Giuseppe Penone is, along with Mario Merz and Jannis Kounellis, one of the driving forces behind Arte Povera, an art movement that took shape in Italy in the late 1960s. Inspired by the theory of critic Germano Celant and very much in the spirit of the cultural liberation movements of the time, Arte Povera advocated a return to "the real man" who throws off the heavy burden of history. This sculpture illustrates the deep-seated desire for a closer bond between human beings and nature that pervades all Penone's art. The title itself refers to this goal and suggests how to achieve it. Reproducing traces of the artist's hands left in the ground, this large cast-bronze piece shows a creature composed of leaves and branches in which close scrutiny reveals a human face. "The path follows the man," wrote the artist. "It is the moment between man's passing and the instant in which the effect of his passing vanishes. Finding the path, walking along it, charting it by clearing it of nettles – this is what the sculpture is about."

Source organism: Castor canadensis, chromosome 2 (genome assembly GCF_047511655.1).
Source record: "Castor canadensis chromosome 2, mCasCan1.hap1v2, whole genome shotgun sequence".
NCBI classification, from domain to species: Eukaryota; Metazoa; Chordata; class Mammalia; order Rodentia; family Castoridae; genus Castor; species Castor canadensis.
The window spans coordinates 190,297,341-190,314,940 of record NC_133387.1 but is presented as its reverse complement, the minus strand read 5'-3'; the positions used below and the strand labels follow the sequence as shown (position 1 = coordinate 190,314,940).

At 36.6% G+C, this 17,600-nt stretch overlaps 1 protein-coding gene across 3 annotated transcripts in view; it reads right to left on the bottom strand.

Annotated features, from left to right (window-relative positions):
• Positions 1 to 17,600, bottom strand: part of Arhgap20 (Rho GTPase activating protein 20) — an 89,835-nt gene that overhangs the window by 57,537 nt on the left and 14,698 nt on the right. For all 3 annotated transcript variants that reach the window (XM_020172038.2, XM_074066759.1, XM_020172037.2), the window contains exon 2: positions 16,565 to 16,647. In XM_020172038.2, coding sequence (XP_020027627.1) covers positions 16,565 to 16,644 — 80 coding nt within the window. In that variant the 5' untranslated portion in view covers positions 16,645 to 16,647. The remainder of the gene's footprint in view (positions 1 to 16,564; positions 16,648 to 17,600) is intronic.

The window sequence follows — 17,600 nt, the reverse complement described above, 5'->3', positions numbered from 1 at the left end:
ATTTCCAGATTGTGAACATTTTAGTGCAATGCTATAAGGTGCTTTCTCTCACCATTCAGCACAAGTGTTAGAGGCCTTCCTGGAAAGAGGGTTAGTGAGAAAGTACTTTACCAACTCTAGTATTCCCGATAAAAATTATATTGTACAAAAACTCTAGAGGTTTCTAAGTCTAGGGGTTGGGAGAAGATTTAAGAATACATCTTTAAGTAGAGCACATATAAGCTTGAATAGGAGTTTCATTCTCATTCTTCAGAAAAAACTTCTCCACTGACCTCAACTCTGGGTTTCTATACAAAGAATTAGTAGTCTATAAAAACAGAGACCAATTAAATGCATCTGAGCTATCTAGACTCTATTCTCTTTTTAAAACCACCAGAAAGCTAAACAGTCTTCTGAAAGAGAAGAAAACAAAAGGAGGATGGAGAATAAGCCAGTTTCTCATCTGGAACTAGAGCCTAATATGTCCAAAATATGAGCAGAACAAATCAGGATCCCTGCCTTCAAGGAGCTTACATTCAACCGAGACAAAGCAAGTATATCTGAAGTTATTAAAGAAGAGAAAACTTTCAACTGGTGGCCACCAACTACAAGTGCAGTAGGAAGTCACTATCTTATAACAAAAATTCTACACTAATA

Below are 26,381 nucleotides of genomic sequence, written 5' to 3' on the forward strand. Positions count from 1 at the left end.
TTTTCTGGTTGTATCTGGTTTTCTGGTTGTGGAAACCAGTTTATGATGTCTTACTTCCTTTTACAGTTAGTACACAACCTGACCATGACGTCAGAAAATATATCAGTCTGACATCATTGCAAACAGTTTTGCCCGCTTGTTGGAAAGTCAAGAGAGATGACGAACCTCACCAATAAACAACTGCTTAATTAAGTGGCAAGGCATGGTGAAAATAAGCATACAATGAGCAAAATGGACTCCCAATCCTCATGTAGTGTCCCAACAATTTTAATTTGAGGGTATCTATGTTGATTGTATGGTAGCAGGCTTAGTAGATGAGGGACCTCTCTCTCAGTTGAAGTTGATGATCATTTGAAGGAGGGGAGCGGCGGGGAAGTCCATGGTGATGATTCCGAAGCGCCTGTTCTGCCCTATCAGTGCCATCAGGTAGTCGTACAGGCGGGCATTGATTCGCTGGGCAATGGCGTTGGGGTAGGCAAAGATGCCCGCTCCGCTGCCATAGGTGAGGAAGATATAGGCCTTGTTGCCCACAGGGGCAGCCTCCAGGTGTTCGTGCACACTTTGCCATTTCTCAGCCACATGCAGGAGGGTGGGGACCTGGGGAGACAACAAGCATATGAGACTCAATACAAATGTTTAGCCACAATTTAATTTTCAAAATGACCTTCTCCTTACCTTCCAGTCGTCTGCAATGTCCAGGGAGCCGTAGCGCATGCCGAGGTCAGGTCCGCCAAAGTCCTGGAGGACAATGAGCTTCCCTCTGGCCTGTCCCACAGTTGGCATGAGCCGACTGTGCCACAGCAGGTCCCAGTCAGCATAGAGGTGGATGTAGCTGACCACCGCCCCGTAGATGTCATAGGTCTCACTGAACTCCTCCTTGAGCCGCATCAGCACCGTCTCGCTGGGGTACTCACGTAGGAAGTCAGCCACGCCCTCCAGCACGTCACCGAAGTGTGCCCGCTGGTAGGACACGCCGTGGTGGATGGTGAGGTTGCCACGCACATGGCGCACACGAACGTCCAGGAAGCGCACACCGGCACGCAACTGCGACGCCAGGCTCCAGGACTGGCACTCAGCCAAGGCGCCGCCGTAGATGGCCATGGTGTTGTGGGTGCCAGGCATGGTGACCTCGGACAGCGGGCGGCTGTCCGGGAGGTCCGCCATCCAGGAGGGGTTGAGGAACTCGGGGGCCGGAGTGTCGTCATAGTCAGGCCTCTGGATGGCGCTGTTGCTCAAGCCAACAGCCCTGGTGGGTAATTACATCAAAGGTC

© Giuseppe Penone / SOCAN (2021)